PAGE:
The Pacific Ocean is home to copious marine flora and fauna, vital fisheries for human consumption, and…a vast pool of litter? The “Great Pacific Garbage Patch” is in the gyre (large system of rotating ocean currents involved with large wind movements) of the North Pacific Subtropical Convergence Zone in the central North Pacific Ocean. The rotational pattern of the gyre brings in waste material from coastal waters off North American and Japan. The waste gets trapped in the Garbage Patch by the wind-driven surface currents that slowly move floating material toward its center.
An enormous portion of the waste is plastic material, some of which becomes small enough to be ingested by aquatic life as it disintegrates. Nueston (organisms that float on top of water or live right under the surface) eat the plastic and then the waste enters the aquatic food chain. Longer lasting plastics end up in the stomachs of sea turtles and Black-Footed Albatross, along with many other marine birds and animals.
Not only do the plastics have a toxic effect on wildlife, some are mistaken by their endocrine systems as estradiol, leading to hormone disruption. Many of the fish that eat the plastics are then consumed by humans, causing adverse human health effects. Interestingly enough, plastics in the ocean also assist the spread of invasive species that attach to floating debris and drift to new regions to colonize other ecosystems.
A paper published by the U.S. National Oceanic and Atmospheric Administration (NOAA) in 1988 predicted the existence of the Great Pacific Garbage Patch, but the magnitude of the patch has been heavily disputed within the scientific community.
The estimates of the area of the patch have varied widely depending on the degree of plastic concentration used to identify the affected area. There is no specific standard for determining the difference between “normal” and “elevated” levels of pollutants or a standard for what constitutes being part of the patch. Who’s to decide what constitutes a “higher than normal” degree of concentration of debris in the ocean?
I may be a bit of an idealist, but I believe there should be trace amounts of waste in the ocean. We as humans have a responsibility to our planet to take care of it; there is no excuse for poor (or no) recycling of plastics and improper waste disposal. Therefore, my personal “higher than normal” degree would be very different from others who are not as concerned for the planet. It is easy to see how scientists may not reach a uniform conclusion on the difference between “normal” and “elevated” levels of marine pollution.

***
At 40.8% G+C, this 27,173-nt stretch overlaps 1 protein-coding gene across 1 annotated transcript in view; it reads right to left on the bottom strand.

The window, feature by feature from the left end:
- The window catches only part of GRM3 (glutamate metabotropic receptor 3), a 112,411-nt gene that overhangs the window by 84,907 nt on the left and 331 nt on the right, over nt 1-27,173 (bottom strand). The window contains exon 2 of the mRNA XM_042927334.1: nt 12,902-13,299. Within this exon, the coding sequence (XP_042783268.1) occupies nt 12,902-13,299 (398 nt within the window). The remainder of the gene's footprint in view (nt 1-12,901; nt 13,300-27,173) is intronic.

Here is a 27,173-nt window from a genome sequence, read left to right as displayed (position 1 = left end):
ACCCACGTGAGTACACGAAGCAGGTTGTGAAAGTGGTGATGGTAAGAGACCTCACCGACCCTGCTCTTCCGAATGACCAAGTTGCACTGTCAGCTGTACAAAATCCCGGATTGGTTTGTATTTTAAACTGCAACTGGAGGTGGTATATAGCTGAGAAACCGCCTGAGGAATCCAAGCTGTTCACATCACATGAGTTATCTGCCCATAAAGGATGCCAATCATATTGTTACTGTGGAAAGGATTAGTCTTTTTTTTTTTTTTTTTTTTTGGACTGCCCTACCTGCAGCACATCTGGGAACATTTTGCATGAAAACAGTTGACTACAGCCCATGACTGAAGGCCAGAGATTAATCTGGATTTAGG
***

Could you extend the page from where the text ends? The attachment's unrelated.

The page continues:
Conducting studies to determine the amount of pollution in the ocean alone is extremely thorny. Most of the debris is small plastic particles that are suspended at or just below the surface,undetectable by aircraft or satellite. Because of this, samples are taken to try to determine the degree of waste concentration and later used to calculate the area of the patch. Samples are verified by mesh net size, making similar net sizes essential among scientists for making meaningful comparisons across various studies.
After analyzing sample data, some scientists have claimed the Garbage Patch is twice the size of Texas (half a million square miles) or the equivalent of 20 times the size of England. Greenpeace cites studies that have concluded the amount of plastic outweighs the amount of plankton by a ratio of six to one. Greenpeace also publicized the following claim: Of the more than 200 billion pounds of plastic the world produces each year, about 10 percent ends up in the ocean.
Angelicque White, an assistant professor of oceanography at Oregon State, participated in a few expeditions examining the effects of plastic on microbial communities, research that was funded in part by the National Science Foundation through C-MORE, Center for Microbial Oceanography: Research and Education. White disagrees that parts of the ocean are filled with more plastic than plankton and the claim that the patch has been growing tenfold each decade since the 1950’s. Her recent research has shown that, when looking at the actual area of the plastic itself, rather than the entire North Pacific subtropical gyre, the hypothetically “cohesive” plastic patch is actually less than 1 percent of the geographic size of Texas. White also dismissed a recent claim that the garbage patch is as deep as the Golden Gate Bridge is tall, calling it “completely unfounded.”
The Great Pacific Garbage Patch raises an important question in the environmental community: How far is too far? Do scientists have some sort of obligation to their field of study; therefore exaggerate their findings to increase public awareness? Maybe the incentive of more research grants finding their way to high profile problems is enough to stretch the truth or conduct an agenda-setting study? Or do these bogus studies just create controversy among scientists and journalists, instead of shedding light on an issue? Professor White believes genuine scientific concerns are undermined by scare tactics of groups like Greenpeace, asserting that the garbage patch is so large there is now more plastic than plankton in the Pacific. White said, “There is no doubt that the amount of plastic in the world’s oceans is troubling, but this kind of exaggeration undermines the credibility of scientists.” Science should reveal the truth about the processes and problems of both naturally-occurring and anthropogenic phenomena — not produce a load of garbage.